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Fraud ... times four!

Don't even know where to start, there is so much fraud out there. Guess we should begin where the wheels are squeakiest and that would be debit card fraud. It ramped up starting last Friday and our friends in southeast Oklahoma were particularly hard hit over this past weekend. Our bankers are collecting breach information on the spreadsheet (click here) provided by the Secret Service and I can assure you Agent Matt Ralls is diligently working on this. The question remains, what is OBA doing to help you on this front? Quick answer is "a lot" but we do need your continued help.

  • OBA is helping to host working meetings of an ad hoc debit card group where we share common points of purchase, test points and locations of usage. Financial institutions, processors and law enforcement are sharing techniques that can help to detect and, hopefully deter, future losses. The next meeting will be 9:30 a.m., on Aug. 27, at IBC. We anticipate a large number of attendees since we will have a VISA representative present, so ask that you only send the person(s) most directly responsible for your debit card systems. Please RSVP for this event through the Groupsite or send an e-mail to Sharon Williams at BancFirst, SMLewis@BancFirst.com, or Elaine at elaine@oba.com to help us better plan.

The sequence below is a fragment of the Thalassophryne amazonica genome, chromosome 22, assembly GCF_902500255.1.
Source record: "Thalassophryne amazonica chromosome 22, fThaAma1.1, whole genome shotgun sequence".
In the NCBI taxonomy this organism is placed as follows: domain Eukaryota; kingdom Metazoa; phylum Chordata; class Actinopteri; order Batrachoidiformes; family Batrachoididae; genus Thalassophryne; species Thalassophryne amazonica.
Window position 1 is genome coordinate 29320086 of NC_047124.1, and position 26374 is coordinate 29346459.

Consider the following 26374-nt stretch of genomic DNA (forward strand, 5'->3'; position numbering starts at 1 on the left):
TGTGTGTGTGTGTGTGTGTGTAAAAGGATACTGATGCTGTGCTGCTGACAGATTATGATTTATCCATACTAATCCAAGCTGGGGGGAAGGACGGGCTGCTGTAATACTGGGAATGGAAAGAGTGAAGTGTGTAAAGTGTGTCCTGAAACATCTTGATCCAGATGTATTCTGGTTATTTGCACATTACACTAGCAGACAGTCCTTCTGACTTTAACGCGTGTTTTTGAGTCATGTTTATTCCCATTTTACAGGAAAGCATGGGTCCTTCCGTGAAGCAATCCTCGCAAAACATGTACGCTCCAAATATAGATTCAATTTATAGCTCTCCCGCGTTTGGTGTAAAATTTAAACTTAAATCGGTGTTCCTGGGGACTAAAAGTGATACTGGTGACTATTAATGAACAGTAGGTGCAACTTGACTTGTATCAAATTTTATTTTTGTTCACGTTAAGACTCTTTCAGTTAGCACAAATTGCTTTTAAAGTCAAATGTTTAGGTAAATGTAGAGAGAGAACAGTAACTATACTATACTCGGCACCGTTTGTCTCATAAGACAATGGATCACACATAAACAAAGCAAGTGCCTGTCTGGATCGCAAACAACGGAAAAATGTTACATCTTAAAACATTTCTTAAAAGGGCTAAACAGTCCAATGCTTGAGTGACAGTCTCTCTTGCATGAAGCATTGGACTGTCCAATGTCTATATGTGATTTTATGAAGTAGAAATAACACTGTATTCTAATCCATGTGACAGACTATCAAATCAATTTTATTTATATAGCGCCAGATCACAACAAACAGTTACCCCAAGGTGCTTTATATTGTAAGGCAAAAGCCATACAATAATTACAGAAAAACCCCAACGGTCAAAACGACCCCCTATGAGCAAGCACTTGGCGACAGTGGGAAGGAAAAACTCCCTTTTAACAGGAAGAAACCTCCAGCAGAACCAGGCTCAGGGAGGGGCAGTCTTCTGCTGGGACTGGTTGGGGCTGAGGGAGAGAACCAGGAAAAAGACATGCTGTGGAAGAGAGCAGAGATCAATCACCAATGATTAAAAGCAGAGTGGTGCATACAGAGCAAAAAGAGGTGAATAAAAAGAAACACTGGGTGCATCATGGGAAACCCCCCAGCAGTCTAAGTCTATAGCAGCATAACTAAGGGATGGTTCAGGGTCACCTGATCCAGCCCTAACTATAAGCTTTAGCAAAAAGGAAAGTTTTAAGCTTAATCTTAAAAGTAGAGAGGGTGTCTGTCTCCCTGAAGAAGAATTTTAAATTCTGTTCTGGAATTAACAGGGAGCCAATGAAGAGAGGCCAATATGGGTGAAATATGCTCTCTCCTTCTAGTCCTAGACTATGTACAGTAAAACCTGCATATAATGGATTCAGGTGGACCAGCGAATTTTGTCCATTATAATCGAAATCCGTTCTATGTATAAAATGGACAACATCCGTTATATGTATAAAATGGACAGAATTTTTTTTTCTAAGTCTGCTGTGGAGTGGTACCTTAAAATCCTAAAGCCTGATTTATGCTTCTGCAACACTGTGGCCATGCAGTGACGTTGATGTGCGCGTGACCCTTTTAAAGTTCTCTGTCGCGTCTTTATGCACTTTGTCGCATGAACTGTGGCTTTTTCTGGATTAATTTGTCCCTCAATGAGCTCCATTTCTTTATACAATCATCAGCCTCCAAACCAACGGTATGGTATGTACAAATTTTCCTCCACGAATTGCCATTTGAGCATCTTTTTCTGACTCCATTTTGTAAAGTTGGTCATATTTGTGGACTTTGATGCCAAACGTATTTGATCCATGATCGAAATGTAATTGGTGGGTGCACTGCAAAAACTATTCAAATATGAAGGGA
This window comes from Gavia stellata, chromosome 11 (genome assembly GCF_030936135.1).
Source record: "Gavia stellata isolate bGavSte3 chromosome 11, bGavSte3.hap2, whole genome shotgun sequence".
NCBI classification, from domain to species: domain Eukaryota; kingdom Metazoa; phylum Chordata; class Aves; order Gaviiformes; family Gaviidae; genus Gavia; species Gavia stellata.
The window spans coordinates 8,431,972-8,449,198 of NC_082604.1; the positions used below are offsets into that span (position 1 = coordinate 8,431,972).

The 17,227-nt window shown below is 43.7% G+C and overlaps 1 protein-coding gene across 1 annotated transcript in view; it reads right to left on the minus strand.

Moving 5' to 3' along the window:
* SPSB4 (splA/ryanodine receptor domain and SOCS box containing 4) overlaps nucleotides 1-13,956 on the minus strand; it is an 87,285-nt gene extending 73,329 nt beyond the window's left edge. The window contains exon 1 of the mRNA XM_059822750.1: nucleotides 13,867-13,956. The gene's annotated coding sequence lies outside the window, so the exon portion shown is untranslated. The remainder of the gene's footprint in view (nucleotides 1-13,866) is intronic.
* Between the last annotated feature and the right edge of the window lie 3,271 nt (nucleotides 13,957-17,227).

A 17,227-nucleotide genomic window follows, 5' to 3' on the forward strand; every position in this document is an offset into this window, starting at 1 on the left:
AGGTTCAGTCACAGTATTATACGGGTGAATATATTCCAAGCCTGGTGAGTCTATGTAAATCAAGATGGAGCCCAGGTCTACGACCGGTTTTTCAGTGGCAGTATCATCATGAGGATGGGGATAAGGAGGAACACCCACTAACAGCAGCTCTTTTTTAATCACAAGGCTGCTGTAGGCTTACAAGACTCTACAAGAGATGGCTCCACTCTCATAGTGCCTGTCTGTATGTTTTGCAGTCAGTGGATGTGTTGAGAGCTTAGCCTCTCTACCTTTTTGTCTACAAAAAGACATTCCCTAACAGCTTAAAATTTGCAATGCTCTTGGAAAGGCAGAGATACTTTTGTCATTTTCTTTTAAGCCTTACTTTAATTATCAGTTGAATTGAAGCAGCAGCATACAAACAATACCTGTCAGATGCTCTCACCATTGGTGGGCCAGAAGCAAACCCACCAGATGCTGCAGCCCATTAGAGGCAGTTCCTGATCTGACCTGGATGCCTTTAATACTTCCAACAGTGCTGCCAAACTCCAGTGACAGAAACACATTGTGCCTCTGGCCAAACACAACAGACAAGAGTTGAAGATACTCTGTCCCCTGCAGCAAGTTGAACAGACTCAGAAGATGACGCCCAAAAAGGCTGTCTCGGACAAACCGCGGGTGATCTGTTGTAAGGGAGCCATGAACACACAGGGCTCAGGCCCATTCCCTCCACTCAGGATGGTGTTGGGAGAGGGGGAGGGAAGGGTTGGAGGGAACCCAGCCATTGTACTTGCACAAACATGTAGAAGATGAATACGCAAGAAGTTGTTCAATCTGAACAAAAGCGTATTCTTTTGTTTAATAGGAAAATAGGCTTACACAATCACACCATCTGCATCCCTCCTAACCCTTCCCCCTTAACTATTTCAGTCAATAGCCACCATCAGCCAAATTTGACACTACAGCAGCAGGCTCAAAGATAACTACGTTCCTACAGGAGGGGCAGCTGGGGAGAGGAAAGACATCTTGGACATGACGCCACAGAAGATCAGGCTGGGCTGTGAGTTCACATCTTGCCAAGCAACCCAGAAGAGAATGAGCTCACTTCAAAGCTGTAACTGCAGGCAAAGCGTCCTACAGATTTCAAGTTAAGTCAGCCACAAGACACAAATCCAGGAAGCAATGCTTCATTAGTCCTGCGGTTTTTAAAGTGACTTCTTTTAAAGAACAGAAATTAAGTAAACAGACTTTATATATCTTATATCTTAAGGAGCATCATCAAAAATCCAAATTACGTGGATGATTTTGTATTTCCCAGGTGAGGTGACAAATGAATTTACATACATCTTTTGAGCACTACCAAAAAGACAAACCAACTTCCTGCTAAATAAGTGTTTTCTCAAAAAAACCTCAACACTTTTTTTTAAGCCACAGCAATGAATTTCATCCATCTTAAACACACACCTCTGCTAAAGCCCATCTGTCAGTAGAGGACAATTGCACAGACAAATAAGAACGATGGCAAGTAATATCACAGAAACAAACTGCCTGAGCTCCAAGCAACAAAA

• We have a dedicated, encrypted Groupsite for our bankers to ask questions and discuss what they are seeing in real time. If you have not signed up for this site, send an e-mail to elaine@oba.com and you will receive an invitation. We are vetting sign-ups so it is limited to financial institutions, law enforcement and processors in Oklahoma.
  • We are recommending a second, nationwide message board that is run by Fair Isaac, www.fraudalertnetwork.com. That is a larger resource to alert you to trends across the U.S regarding debit card fraud. It is restricted to banks and law enforcement also.
  • OBA has reached out to the ABA to ask they help assess the level that this breach is impacting banks nationwide and doing what we can do to better protect our bankers from these tremendous losses. They have been very responsive and we look forward to their strong support.

Now, what can you do to help? Track your losses on the spreadsheet linked to this alert and get those to OBA or directly to Matt Ralls, Secret Service, matt.ralls@usss.dhs.gov. Use the Groupsite and FICO site to ask questions and get current information. Send a representative to the August meeting. If you cannot attend, call Elaine for an update after the meeting and look for notes on the Groupsite. We have some incredibly talented IT folks in our banks who have been great to help others on how to limit losses. It's the networking that keeps Oklahoma bankers safer!

Second issue and original reason for this Fraud Alert: attorneys, realtors and businesses are still receiving the huge cashier's and corporate checks. Attorneys are still being asked to deposit it in a trust account, and later wire it out of the country. The most recent instance was a $300,000 Canadian corporate check on a food distributor. If it is sent for collection through the Fed, you may receive provisional credit long before you learn that the check is not good. Remember, any international check is not subject to Reg E and there is no midnight deadline for return.